In the Long Gallery are six indifferent Rooms, two of them are taken up by a Prisoner and his Family, and a third by another Prisoner, paying One Shilling per Week; but this Building is in a very Ruinous Condition, and unsafe for the Confinement of other Prisoners than such as the Marshal is well assured of, the Walls being very weak, and lying next a Court which communicates with the Borough of Southwark.
Palace Court, 30th July 1725.
UPON Information given to this Court by the Keeper of the Prison thereof, that one Matthew Pugh (who has for some time past received for the Prisoners of the said Prison, the Gifts and Legacies belonging to them) has under that Pretence very often behaved himself very turbulently in the said Prison, frequently occasioning Disturbances amongst the said Prisoners; and because of the impudent Behaviour of the said Matthew Pugh, as well in this Court as the Office of the Prothonotary thereof, It is this Day ordered that the said Matthew Pugh be no longer permitted to have Access to the Prison of this Court upon the Pretence aforesaid, and that the Prisoners of the said Prison be at Liberty to appoint another Person to receive the Gifts and Legacies belonging to them.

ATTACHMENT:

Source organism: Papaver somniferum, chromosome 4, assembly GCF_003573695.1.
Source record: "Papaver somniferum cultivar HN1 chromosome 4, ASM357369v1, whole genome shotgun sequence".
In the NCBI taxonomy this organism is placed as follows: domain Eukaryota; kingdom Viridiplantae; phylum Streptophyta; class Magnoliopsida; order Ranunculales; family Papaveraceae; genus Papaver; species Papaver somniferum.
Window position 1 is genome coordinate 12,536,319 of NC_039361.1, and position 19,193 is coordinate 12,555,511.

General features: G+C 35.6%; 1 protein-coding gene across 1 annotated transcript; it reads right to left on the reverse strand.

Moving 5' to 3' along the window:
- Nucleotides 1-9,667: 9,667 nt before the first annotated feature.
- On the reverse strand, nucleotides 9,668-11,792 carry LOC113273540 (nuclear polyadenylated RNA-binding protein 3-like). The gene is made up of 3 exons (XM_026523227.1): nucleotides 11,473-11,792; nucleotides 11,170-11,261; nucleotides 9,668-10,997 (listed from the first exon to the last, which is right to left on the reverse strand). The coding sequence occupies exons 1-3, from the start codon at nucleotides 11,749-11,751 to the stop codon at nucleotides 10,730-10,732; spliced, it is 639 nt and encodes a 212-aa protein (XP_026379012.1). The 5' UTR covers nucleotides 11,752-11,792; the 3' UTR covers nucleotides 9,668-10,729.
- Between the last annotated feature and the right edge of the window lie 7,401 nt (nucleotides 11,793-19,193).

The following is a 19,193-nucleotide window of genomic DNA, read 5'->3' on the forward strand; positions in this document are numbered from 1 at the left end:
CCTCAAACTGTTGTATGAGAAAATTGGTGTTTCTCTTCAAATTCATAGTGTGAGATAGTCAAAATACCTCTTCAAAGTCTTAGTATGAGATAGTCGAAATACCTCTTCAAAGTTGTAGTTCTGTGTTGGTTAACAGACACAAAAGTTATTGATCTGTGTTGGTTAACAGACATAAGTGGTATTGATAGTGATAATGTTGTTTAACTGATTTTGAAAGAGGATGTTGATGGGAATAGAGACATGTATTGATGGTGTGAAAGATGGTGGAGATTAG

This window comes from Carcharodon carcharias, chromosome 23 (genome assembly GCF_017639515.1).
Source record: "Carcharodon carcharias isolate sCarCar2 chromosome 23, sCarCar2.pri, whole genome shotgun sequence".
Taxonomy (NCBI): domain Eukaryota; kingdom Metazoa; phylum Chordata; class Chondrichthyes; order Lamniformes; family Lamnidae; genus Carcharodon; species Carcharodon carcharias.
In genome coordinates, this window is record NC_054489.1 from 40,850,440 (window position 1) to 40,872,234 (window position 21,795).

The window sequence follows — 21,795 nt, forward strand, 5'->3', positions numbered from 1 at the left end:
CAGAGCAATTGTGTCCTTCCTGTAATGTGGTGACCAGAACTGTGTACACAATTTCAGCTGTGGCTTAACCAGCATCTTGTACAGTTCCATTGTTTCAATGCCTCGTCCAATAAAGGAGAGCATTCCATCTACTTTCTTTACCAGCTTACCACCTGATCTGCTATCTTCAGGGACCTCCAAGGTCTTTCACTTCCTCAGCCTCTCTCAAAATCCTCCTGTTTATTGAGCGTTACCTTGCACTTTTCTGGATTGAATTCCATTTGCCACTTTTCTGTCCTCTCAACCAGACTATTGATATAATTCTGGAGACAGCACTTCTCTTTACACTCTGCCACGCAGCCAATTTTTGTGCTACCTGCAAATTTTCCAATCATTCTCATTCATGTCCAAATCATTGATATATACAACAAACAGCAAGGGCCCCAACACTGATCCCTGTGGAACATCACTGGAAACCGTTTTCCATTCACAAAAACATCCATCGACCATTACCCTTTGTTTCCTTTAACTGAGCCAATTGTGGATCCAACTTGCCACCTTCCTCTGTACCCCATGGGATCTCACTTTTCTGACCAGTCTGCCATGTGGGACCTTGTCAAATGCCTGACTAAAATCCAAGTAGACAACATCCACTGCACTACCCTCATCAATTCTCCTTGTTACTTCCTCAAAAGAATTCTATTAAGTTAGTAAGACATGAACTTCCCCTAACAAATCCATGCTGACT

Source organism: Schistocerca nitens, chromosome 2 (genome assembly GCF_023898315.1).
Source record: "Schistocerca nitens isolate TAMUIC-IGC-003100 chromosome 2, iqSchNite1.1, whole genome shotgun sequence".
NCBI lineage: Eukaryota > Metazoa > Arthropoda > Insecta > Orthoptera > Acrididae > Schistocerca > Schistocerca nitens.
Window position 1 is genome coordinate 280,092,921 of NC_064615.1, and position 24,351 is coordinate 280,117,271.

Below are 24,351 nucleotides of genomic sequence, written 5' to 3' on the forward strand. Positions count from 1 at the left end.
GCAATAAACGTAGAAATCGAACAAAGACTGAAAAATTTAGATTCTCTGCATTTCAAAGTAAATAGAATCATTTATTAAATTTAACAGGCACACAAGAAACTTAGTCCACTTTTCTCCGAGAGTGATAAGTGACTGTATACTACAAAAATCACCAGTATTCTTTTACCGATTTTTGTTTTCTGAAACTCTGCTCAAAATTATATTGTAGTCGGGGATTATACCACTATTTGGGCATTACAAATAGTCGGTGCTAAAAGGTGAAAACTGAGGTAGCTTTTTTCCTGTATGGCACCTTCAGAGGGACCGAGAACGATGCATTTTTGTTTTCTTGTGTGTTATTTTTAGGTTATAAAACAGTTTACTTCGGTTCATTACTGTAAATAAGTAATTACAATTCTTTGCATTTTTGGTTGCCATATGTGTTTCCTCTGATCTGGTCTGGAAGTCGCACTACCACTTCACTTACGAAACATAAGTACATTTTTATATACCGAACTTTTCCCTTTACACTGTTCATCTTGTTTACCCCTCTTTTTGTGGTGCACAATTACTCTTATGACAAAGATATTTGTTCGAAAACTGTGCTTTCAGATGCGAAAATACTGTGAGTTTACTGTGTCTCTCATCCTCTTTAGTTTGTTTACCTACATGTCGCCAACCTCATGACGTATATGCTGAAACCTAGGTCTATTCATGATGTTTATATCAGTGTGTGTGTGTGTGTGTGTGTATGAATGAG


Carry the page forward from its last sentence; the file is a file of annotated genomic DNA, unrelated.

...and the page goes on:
By the Court,
THE Dispatch which Your Committee found themselves obliged to give to their former Report (relating to the Fleet Prison) prevented their inserting several Facts, which in the Course of their Examination have since come to their Knowledge, in a fuller Light, and which they think proper to lay before the House, by way of Supplement to their said former Report, as followeth, viz.
It farther appeared to the Committee, that Mr. Arne, mentioned in the said former Report,21 whilst he was in the Tap-House of the said Fleet Prison, during the Wardenship of John Huggins Esq; and behaving himself quietly, was suddenly seized by John Barnes (Agent for Huggins) and without any Reason given, was forced into the Strong Room or Dungeon on the Master’s Side, which Dungeon being then but lately built, and so Damp that the Drops hung upon the Walls, was very nauseous and unwholesome. In this Place was this Unfortunate Man locked up, and never once permitted to go out; But by an Accident on a Sunday, the Door being opened, he ran into the Parlour adjoining to the Chappel, during the Time of Divine Service; he had then no Covering upon his Body but the Feathers of a Bed (which Bed was thrown in to him by a Prisoner) into which he crept, to defend himself from the Cold, and the Feathers stuck and were clotted upon him, by his own Excrements, and the Dirt which covered his Skin.